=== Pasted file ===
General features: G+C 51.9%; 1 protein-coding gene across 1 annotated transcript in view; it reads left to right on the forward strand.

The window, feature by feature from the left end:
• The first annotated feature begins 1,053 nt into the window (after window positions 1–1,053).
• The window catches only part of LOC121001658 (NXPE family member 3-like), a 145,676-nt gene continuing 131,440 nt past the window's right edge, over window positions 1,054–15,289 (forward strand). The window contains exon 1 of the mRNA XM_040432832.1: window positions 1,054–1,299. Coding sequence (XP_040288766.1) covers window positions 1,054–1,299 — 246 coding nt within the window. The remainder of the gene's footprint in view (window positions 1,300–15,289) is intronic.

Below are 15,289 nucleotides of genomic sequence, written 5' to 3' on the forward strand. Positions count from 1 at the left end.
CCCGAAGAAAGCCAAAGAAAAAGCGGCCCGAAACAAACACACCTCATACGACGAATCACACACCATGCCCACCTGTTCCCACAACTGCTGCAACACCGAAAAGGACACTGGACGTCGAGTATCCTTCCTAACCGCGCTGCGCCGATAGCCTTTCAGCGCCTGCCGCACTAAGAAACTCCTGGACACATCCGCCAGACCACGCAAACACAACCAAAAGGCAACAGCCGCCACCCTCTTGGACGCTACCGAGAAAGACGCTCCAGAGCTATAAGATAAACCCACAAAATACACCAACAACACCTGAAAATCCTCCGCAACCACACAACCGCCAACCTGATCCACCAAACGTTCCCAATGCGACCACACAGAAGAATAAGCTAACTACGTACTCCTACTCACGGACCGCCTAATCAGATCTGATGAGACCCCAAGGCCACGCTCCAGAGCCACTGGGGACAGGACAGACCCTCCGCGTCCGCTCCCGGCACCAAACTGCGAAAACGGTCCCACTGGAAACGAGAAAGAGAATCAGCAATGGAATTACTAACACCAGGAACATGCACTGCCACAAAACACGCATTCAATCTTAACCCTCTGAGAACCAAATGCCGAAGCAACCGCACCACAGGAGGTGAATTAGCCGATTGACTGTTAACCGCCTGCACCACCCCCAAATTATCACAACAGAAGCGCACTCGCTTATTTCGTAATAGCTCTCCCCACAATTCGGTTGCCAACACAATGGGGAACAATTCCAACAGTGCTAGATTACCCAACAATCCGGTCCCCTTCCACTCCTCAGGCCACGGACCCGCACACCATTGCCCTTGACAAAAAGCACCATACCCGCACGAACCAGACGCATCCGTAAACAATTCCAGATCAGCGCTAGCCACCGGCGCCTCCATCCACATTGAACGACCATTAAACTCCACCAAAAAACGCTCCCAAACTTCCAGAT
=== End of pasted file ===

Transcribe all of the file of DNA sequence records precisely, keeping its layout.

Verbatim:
General features: G+C 51.9%; 1 protein-coding gene across 1 annotated transcript in view; it reads left to right on the forward strand.

The window, feature by feature from the left end:
• The first annotated feature begins 1,053 nt into the window (after window positions 1–1,053).
• The window catches only part of LOC121001658 (NXPE family member 3-like), a 145,676-nt gene continuing 131,440 nt past the window's right edge, over window positions 1,054–15,289 (forward strand). The window contains exon 1 of the mRNA XM_040432832.1: window positions 1,054–1,299. Coding sequence (XP_040288766.1) covers window positions 1,054–1,299 — 246 coding nt within the window. The remainder of the gene's footprint in view (window positions 1,300–15,289) is intronic.

Below are 15,289 nucleotides of genomic sequence, written 5' to 3' on the forward strand. Positions count from 1 at the left end.
CCCGAAGAAAGCCAAAGAAAAAGCGGCCCGAAACAAACACACCTCATACGACGAATCACACACCATGCCCACCTGTTCCCACAACTGCTGCAACACCGAAAAGGACACTGGACGTCGAGTATCCTTCCTAACCGCGCTGCGCCGATAGCCTTTCAGCGCCTGCCGCACTAAGAAACTCCTGGACACATCCGCCAGACCACGCAAACACAACCAAAAGGCAACAGCCGCCACCCTCTTGGACGCTACCGAGAAAGACGCTCCAGAGCTATAAGATAAACCCACAAAATACACCAACAACACCTGAAAATCCTCCGCAACCACACAACCGCCAACCTGATCCACCAAACGTTCCCAATGCGACCACACAGAAGAATAAGCTAACTACGTACTCCTACTCACGGACCGCCTAATCAGATCTGATGAGACCCCAAGGCCACGCTCCAGAGCCACTGGGGACAGGACAGACCCTCCGCGTCCGCTCCCGGCACCAAACTGCGAAAACGGTCCCACTGGAAACGAGAAAGAGAATCAGCAATGGAATTACTAACACCAGGAACATGCACTGCCACAAAACACGCATTCAATCTTAACCCTCTGAGAACCAAATGCCGAAGCAACCGCACCACAGGAGGTGAATTAGCCGATTGACTGTTAACCGCCTGCACCACCCCCAAATTATCACAACAGAAGCGCACTCGCTTATTTCGTAATAGCTCTCCCCACAATTCGGTTGCCAACACAATGGGGAACAATTCCAACAGTGCTAGATTACCCAACAATCCGGTCCCCTTCCACTCCTCAGGCCACGGACCCGCACACCATTGCCCTTGACAAAAAGCACCATACCCGCACGAACCAGACGCATCCGTAAACAATTCCAGATCAGCGCTAGCCACCGGCGCCTCCATCCACATTGAACGACCATTAAACTCCACCAAAAAACGCTCCCAAACTTCCAGAT